Seeking Flexibility: US Defense Secretary Chuck Hagel with Gen. Martin Dempsey, chairman of the Joint Chiefs of Staff, testifying on the 2014 defense budget before the House Appropriations Defense Subcommittee on April 16. (Agence France-Presse)
- Filed Under
WASHINGTON — The Pentagon is preparing to ask Congress for permission to shift billions of dollars within its already reduced fiscal 2013 budget primarily to pay for increased war costs, but is still looking for ways to fill a $15 billion operating shortfall.
Defense Department officials want to send the $7.5 billion reprogramming action to Capitol Hill by the end of April, hoping lawmakers will review the request by the end of May, according to sources.
The 2013 Defense Appropriations Act, contained within a spending measure that funds the federal government for the entire year, limits the Pentagon’s ability to request to move money around to $7.5 billion. Of that, $4 billion can be moved within the base budget or overseas contingency operations (OCO) budget. The remaining $3.5 billion can be moved only within the OCO budget.
Sequestration requires DoD to cut $41 billion from its $614 billion 2013 budget, which includes base budget and OCO. Complicating matters are higher-than-anticipated warfighting costs in Afghanistan. To meet these budget caps, the Pentagon has curtailed training and is preparing to furlough civilian workers.
DoD requested about $88 billion for OCO but after sequestration received about $81 billion.
“[T]he military is experiencing higher operating tempos and higher transportation costs than expected when the budget request was formulated, more than a year ago,” said Defense Secretary Chuck Hagel said at an April 17 House Appropriations defense subcommittee hearing. “As a result of these factors, the department is now facing a shortfall in our operation and maintenance accounts for FY 2013 of at least $22 billion in our base budget for active forces.”
The reprogramming will “offset some of our shortfalls, especially shortfalls in wartime funding,” Hagel said, asking Congress for an “expedient review and approval” of the request.
“I’ve told them we’ll do what we can to get that approved quickly,” said House Armed Services Committee Chairman Rep. Howard “Buck” McKeon, R. Calif., when asked about DoD’s pending reprogramming earlier this month.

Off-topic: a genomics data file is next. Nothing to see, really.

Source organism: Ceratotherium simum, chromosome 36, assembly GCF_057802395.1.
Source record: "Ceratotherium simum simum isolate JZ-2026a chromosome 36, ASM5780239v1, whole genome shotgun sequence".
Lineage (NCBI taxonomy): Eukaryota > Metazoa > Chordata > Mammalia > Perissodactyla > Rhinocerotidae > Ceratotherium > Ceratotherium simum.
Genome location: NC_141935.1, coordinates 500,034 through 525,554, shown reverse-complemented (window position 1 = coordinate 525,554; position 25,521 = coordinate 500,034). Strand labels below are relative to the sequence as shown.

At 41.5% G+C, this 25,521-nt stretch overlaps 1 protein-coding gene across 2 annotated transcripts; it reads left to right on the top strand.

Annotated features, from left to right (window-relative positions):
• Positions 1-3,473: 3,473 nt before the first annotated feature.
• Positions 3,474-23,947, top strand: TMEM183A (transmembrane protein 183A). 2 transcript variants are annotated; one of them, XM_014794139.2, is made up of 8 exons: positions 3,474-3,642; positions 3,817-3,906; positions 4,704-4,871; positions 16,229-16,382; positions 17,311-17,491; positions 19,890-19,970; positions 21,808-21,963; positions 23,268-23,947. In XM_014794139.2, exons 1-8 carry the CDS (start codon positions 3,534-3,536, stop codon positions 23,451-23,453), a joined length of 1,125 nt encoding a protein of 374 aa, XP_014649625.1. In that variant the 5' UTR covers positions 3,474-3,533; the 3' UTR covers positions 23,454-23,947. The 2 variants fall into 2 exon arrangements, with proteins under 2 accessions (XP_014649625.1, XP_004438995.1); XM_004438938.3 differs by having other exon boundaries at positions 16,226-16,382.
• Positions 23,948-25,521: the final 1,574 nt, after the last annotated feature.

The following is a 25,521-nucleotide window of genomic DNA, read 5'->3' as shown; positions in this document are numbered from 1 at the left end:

The Army is facing the greatest operating shortfalls since it consumes much of the Afghanistan war spending, according to budget analysts. That means money within the reprogramming could likely be transferred to the Army from Navy and Air Force accounts.
The reprogramming is expected to help alleviate issues with about $7 billion of that $22 billion figure Hagel referenced, leaving DoD with a $15 billion shortfall.
How the department handles that gap is still up for debate within the Pentagon, according to sources.
Budget officials are still determining whether DoD will submit a single $7 billion reprogramming action or multiple requests, according to a defense official.
Even though the reprogramming request is capped at $7.5 billion, DoD can still move money around within accounts if it meets certain criteria.
Between 2000 and 2011, DoD executed 1,126 reprogramming actions totaling $264.8 billion, according to Pentagon documents. More than $174 billion of that total was shifted through so-called internal, below-threshold reprogramming, which is not subject to congressional approval.
But since the Army faces such steep shortfalls, DoD would not be able to use the below-threshold technique to move money from other services into Army operating accounts, according to budget analysts.
“It’s not going to be easy,” a budget analyst said.
The Pentagon views reprogramming as essential since its budget is built about two years before the money is actually executed. Over that time frame, many factors change within specific programs, leading to a need for more or less money. DoD has also historically used reprogramming actions to fulfill urgent battlefield requests.
But Congress is typically not a fan of reprogramming actions and considers them as ways to “circumvent their authority,” one Washington lobbyist said.
The Armed Services and Appropriations committees can veto individual items within reprogramming requests.
“The building has always played a lot of games with the way that they reprogram things,” the lobbyist said. “Congress is getting increasingly attuned to that.”
There is lots of “gamesmanship” between Congress and DoD during the reprogramming development and approval process, the lobbyist said. Sometimes Congress does not approve programs “more on the principle.”
Congress frequently objects to reprogramming requests to launch a new program. ■